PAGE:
Canterbury bakers who didn’t pay employee for 985 hours work fined $115k

A Canterbury bakery have been fined $115,000 for seriously exploiting and underpaying two migrant employees, including one who worked 985 hours without being paid at all.

La Wheat Limited’s director Wannakawattawaduge Janaka Sujeewa Fernando and his wife Arumadura Udeni Lakmali Fernando have been ordered to pay more $115,000 plus interest, including $75,000 in wage arrears.

Employment Relations Authority (ERA) fined the company and the Fernandos $40,000 in penalties. The company was ordered to pay $20,000, with the rest split between Mr and Mrs Fernando.

The ERA also ordered the company to pay over $75,000 in arrears to the employees, who were not paid the minimum wage or any payments owed under the Holidays Act.

Labour Inspectorate Regional Manager Jeanie Borsboom said in a statement: "One employee worked 985 hours without being paid at all, in addition to working in poor conditions with long hours and no breaks".

Throughout the investigation and the ERA hearing the Fernandos continued to argue that one employee only worked 35 hours per week and the other was not working.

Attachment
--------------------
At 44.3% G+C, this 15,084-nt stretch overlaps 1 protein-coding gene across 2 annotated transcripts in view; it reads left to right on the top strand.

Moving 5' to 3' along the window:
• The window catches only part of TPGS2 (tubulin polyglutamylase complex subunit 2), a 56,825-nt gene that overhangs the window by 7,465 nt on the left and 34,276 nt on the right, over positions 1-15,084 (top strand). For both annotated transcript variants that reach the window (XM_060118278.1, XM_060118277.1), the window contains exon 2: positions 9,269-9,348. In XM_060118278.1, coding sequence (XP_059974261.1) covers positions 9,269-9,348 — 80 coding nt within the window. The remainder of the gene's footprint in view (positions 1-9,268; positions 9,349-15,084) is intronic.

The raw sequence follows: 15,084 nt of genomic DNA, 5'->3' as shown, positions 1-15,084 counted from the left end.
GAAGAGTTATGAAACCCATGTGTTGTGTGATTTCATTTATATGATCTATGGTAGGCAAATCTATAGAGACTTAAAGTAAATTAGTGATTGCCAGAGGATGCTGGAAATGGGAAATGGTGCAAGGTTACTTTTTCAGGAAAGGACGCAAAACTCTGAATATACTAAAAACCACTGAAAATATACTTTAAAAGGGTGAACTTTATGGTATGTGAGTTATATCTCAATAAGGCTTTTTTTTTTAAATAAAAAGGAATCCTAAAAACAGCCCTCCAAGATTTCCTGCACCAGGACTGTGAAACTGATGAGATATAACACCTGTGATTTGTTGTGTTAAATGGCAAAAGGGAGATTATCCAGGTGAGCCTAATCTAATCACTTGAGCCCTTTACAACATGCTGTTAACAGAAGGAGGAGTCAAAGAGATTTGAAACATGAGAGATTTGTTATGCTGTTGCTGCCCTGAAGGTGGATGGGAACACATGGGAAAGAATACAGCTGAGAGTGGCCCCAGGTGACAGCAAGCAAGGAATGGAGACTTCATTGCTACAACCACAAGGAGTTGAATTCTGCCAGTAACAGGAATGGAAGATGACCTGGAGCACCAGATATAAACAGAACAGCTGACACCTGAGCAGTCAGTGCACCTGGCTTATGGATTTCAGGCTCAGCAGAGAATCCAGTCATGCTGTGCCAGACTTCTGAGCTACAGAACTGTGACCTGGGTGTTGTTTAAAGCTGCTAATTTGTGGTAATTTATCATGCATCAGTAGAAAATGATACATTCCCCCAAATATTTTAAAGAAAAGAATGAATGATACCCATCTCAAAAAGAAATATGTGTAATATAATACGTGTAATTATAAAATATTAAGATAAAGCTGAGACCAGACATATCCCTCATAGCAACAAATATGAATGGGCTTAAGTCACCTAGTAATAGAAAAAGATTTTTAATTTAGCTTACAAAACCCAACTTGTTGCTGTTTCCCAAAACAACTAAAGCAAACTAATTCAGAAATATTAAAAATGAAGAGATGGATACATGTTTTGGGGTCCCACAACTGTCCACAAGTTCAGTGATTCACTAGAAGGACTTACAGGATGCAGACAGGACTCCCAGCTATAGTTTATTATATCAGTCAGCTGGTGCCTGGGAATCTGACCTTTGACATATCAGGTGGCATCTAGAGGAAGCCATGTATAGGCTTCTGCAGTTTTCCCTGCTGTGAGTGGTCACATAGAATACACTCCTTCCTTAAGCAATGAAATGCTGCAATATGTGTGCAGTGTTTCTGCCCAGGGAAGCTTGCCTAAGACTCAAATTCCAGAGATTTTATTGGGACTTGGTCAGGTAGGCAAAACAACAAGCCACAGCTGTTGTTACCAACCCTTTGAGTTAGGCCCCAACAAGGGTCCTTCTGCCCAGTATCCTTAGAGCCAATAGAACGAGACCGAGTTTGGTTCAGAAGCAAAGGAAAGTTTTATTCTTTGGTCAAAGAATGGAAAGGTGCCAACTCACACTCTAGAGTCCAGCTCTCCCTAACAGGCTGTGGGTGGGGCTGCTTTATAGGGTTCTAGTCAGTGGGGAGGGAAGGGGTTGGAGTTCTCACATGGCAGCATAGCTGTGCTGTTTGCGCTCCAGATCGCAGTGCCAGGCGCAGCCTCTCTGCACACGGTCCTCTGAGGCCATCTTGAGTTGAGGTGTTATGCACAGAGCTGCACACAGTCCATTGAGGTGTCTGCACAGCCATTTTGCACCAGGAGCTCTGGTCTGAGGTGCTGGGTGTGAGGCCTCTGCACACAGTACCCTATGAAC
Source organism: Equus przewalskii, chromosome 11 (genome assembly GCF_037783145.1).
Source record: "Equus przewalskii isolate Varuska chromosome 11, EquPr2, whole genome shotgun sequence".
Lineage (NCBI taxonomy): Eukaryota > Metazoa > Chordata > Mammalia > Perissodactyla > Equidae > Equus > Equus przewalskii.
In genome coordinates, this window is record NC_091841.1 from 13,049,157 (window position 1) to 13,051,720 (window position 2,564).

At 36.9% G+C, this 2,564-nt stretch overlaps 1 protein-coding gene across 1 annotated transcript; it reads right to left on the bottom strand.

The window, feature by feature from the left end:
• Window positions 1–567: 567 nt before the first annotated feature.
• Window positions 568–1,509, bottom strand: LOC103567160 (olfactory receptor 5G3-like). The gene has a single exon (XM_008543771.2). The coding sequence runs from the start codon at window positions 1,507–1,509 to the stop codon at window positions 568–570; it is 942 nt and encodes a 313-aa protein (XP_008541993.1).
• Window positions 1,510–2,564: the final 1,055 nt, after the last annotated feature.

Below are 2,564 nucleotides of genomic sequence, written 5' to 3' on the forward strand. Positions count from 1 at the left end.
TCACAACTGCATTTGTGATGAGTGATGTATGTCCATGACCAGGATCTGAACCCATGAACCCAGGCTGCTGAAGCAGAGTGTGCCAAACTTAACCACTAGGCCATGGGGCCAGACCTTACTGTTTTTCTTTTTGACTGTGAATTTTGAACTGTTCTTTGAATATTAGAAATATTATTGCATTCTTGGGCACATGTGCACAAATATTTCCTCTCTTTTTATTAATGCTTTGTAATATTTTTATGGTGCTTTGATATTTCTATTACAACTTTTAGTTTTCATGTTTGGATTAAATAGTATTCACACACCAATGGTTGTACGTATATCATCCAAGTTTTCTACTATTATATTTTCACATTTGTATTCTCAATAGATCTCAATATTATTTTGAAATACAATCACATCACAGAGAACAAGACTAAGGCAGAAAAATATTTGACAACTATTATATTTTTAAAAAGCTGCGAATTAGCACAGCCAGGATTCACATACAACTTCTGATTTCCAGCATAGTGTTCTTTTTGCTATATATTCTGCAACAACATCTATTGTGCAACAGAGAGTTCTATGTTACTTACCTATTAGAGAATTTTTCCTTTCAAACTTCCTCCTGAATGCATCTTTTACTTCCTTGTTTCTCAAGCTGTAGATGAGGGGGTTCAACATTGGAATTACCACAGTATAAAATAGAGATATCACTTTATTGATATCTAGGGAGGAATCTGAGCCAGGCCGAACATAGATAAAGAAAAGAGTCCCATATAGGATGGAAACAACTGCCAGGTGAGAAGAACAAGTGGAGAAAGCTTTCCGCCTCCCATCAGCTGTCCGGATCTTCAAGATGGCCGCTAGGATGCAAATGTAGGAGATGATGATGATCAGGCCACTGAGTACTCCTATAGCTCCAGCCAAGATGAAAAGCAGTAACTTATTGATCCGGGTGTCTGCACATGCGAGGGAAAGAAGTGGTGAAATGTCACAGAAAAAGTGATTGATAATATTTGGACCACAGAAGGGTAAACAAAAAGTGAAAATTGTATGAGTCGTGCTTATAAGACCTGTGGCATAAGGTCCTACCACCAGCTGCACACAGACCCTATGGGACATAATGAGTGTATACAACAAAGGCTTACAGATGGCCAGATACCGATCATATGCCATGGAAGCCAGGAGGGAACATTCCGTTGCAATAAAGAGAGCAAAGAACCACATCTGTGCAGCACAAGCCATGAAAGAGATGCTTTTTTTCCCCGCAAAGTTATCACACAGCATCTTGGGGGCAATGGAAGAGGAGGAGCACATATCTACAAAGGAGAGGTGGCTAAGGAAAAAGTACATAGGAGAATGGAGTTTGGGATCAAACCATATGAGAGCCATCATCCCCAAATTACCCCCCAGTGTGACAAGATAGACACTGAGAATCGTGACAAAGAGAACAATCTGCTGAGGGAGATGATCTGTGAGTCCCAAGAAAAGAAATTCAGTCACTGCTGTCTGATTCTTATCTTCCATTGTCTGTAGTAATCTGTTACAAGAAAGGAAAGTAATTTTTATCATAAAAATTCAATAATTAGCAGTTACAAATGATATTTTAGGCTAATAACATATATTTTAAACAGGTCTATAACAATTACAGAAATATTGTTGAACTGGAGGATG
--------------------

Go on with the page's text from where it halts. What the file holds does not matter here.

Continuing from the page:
But, the ERA found that the first employee worked considerably more hours, and that the Fernandos’ persistent denial that the second was not working for them defied all reasonable credibility.

"The Fernandos consistently took advantage of the pair, deliberately exploiting vulnerable workers and depriving them of basic employment rights," says Ms Borsboom.

"Migrant workers are a vulnerable part of the employment market and should not be exploited for the benefit of individuals and companies," she says.

During the period of the pair's employment, La Wheat Limited operated La Wheat bakeries in Methven, Bush Inn Shopping Centre and Leeston.

The company still operates its Leeston bakery, La Wheat Methven has since closed and La Wheat Bush Inn was sold to new owners.

“These types of businesses not only exploit vulnerability. They also undermine legitimate businesses who are doing the right thing by their workers and start a 'race to the bottom," Ms Borsboom says.

Ciabatta bread. Source: